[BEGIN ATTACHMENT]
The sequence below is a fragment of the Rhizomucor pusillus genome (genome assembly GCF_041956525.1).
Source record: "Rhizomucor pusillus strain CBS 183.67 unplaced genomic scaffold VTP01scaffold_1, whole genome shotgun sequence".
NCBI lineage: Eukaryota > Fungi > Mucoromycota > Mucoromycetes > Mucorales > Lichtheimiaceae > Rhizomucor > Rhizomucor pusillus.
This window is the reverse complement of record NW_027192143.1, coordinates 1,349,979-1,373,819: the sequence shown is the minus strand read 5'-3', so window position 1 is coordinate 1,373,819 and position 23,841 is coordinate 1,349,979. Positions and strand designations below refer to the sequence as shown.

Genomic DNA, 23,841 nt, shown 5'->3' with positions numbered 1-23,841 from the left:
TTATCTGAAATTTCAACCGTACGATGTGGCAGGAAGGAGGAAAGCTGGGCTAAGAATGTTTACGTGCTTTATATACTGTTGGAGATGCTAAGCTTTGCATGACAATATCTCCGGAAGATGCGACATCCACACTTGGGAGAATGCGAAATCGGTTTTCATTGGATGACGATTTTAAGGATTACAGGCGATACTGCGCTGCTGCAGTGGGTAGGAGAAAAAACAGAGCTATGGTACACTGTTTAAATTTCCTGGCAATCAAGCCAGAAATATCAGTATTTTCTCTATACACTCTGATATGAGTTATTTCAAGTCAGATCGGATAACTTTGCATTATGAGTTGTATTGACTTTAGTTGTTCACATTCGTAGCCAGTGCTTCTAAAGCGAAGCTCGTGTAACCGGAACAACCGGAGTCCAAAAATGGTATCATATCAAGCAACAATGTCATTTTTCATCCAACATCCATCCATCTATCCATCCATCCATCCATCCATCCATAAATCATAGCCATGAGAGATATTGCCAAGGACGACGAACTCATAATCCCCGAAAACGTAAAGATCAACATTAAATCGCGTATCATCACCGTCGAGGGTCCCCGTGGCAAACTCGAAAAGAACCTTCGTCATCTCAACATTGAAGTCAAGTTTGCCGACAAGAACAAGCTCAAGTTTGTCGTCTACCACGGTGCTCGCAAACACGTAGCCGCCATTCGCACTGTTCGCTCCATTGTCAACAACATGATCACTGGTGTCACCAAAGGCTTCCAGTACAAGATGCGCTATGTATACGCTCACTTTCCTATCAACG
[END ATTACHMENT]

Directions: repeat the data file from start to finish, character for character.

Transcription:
The sequence below is a fragment of the Rhizomucor pusillus genome (genome assembly GCF_041956525.1).
Source record: "Rhizomucor pusillus strain CBS 183.67 unplaced genomic scaffold VTP01scaffold_1, whole genome shotgun sequence".
NCBI lineage: Eukaryota > Fungi > Mucoromycota > Mucoromycetes > Mucorales > Lichtheimiaceae > Rhizomucor > Rhizomucor pusillus.
This window is the reverse complement of record NW_027192143.1, coordinates 1,349,979-1,373,819: the sequence shown is the minus strand read 5'-3', so window position 1 is coordinate 1,373,819 and position 23,841 is coordinate 1,349,979. Positions and strand designations below refer to the sequence as shown.

Genomic DNA, 23,841 nt, shown 5'->3' with positions numbered 1-23,841 from the left:
TTATCTGAAATTTCAACCGTACGATGTGGCAGGAAGGAGGAAAGCTGGGCTAAGAATGTTTACGTGCTTTATATACTGTTGGAGATGCTAAGCTTTGCATGACAATATCTCCGGAAGATGCGACATCCACACTTGGGAGAATGCGAAATCGGTTTTCATTGGATGACGATTTTAAGGATTACAGGCGATACTGCGCTGCTGCAGTGGGTAGGAGAAAAAACAGAGCTATGGTACACTGTTTAAATTTCCTGGCAATCAAGCCAGAAATATCAGTATTTTCTCTATACACTCTGATATGAGTTATTTCAAGTCAGATCGGATAACTTTGCATTATGAGTTGTATTGACTTTAGTTGTTCACATTCGTAGCCAGTGCTTCTAAAGCGAAGCTCGTGTAACCGGAACAACCGGAGTCCAAAAATGGTATCATATCAAGCAACAATGTCATTTTTCATCCAACATCCATCCATCTATCCATCCATCCATCCATCCATCCATAAATCATAGCCATGAGAGATATTGCCAAGGACGACGAACTCATAATCCCCGAAAACGTAAAGATCAACATTAAATCGCGTATCATCACCGTCGAGGGTCCCCGTGGCAAACTCGAAAAGAACCTTCGTCATCTCAACATTGAAGTCAAGTTTGCCGACAAGAACAAGCTCAAGTTTGTCGTCTACCACGGTGCTCGCAAACACGTAGCCGCCATTCGCACTGTTCGCTCCATTGTCAACAACATGATCACTGGTGTCACCAAAGGCTTCCAGTACAAGATGCGCTATGTATACGCTCACTTTCCTATCAACG